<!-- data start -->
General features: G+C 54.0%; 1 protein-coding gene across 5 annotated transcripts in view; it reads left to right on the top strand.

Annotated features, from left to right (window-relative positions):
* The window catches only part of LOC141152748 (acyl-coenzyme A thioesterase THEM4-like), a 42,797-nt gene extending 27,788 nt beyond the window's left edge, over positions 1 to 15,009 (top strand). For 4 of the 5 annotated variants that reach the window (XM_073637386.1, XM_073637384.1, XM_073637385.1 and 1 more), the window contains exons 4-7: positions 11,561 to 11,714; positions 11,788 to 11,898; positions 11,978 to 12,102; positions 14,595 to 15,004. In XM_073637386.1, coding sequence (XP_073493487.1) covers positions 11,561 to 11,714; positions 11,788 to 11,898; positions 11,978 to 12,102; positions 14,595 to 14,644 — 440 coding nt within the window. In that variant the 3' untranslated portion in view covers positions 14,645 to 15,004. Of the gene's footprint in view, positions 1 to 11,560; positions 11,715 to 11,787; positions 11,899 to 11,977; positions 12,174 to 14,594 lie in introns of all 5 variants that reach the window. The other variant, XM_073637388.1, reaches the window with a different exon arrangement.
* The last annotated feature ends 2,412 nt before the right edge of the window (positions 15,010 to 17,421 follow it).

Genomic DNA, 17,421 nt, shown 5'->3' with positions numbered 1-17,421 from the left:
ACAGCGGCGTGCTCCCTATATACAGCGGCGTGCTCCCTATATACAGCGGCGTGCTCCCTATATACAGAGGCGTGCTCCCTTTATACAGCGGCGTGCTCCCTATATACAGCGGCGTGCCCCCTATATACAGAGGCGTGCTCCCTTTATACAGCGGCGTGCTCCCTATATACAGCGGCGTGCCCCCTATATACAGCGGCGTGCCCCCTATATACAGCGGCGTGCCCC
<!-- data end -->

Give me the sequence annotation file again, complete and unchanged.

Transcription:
General features: G+C 54.0%; 1 protein-coding gene across 5 annotated transcripts in view; it reads left to right on the top strand.

Annotated features, from left to right (window-relative positions):
* The window catches only part of LOC141152748 (acyl-coenzyme A thioesterase THEM4-like), a 42,797-nt gene extending 27,788 nt beyond the window's left edge, over positions 1 to 15,009 (top strand). For 4 of the 5 annotated variants that reach the window (XM_073637386.1, XM_073637384.1, XM_073637385.1 and 1 more), the window contains exons 4-7: positions 11,561 to 11,714; positions 11,788 to 11,898; positions 11,978 to 12,102; positions 14,595 to 15,004. In XM_073637386.1, coding sequence (XP_073493487.1) covers positions 11,561 to 11,714; positions 11,788 to 11,898; positions 11,978 to 12,102; positions 14,595 to 14,644 — 440 coding nt within the window. In that variant the 3' untranslated portion in view covers positions 14,645 to 15,004. Of the gene's footprint in view, positions 1 to 11,560; positions 11,715 to 11,787; positions 11,899 to 11,977; positions 12,174 to 14,594 lie in introns of all 5 variants that reach the window. The other variant, XM_073637388.1, reaches the window with a different exon arrangement.
* The last annotated feature ends 2,412 nt before the right edge of the window (positions 15,010 to 17,421 follow it).

Genomic DNA, 17,421 nt, shown 5'->3' with positions numbered 1-17,421 from the left:
ACAGCGGCGTGCTCCCTATATACAGCGGCGTGCTCCCTATATACAGCGGCGTGCTCCCTATATACAGAGGCGTGCTCCCTTTATACAGCGGCGTGCTCCCTATATACAGCGGCGTGCCCCCTATATACAGAGGCGTGCTCCCTTTATACAGCGGCGTGCTCCCTATATACAGCGGCGTGCCCCCTATATACAGCGGCGTGCCCCCTATATACAGCGGCGTGCCCC